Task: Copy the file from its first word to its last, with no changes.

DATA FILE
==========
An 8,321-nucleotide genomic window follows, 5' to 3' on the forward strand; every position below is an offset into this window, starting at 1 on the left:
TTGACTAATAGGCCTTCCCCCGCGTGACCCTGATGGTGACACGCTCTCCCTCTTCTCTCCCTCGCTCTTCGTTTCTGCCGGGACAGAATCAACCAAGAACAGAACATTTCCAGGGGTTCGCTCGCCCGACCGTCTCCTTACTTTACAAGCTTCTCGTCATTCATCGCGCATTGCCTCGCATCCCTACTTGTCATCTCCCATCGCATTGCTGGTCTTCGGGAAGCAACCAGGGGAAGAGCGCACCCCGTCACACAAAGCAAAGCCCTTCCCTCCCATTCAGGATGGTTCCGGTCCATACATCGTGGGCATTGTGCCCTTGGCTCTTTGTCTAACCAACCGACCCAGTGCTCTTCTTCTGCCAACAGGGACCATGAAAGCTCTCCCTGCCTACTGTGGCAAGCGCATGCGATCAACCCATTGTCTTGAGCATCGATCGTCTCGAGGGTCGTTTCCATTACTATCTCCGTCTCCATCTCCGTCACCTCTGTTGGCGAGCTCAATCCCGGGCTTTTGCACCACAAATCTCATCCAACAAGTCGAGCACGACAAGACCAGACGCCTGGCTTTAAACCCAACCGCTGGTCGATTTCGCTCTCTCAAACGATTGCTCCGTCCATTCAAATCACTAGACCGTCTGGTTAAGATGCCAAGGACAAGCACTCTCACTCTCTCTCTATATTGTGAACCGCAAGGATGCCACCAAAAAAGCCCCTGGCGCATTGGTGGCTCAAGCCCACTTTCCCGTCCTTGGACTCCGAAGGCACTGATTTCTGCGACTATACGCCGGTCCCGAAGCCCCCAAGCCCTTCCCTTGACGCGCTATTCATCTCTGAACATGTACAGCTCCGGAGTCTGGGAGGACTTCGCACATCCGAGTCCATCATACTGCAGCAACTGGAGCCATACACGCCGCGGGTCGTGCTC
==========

An 8,321-nucleotide genomic window follows, 5' to 3' on the forward strand; every position below is an offset into this window, starting at 1 on the left:
TTGACTAATAGGCCTTCCCCCGCGTGACCCTGATGGTGACACGCTCTCCCTCTTCTCTCCCTCGCTCTTCGTTTCTGCCGGGACAGAATCAACCAAGAACAGAACATTTCCAGGGGTTCGCTCGCCCGACCGTCTCCTTACTTTACAAGCTTCTCGTCATTCATCGCGCATTGCCTCGCATCCCTACTTGTCATCTCCCATCGCATTGCTGGTCTTCGGGAAGCAACCAGGGGAAGAGCGCACCCCGTCACACAAAGCAAAGCCCTTCCCTCCCATTCAGGATGGTTCCGGTCCATACATCGTGGGCATTGTGCCCTTGGCTCTTTGTCTAACCAACCGACCCAGTGCTCTTCTTCTGCCAACAGGGACCATGAAAGCTCTCCCTGCCTACTGTGGCAAGCGCATGCGATCAACCCATTGTCTTGAGCATCGATCGTCTCGAGGGTCGTTTCCATTACTATCTCCGTCTCCATCTCCGTCACCTCTGTTGGCGAGCTCAATCCCGGGCTTTTGCACCACAAATCTCATCCAACAAGTCGAGCACGACAAGACCAGACGCCTGGCTTTAAACCCAACCGCTGGTCGATTTCGCTCTCTCAAACGATTGCTCCGTCCATTCAAATCACTAGACCGTCTGGTTAAGATGCCAAGGACAAGCACTCTCACTCTCTCTCTATATTGTGAACCGCAAGGATGCCACCAAAAAAGCCCCTGGCGCATTGGTGGCTCAAGCCCACTTTCCCGTCCTTGGACTCCGAAGGCACTGATTTCTGCGACTATACGCCGGTCCCGAAGCCCCCAAGCCCTTCCCTTGACGCGCTATTCATCTCTGAACATGTACAGCTCCGGAGTCTGGGAGGACTTCGCACATCCGAGTCCATCATACTGCAGCAACTGGAGCCATACACGCCGCGGGTCGTGCTC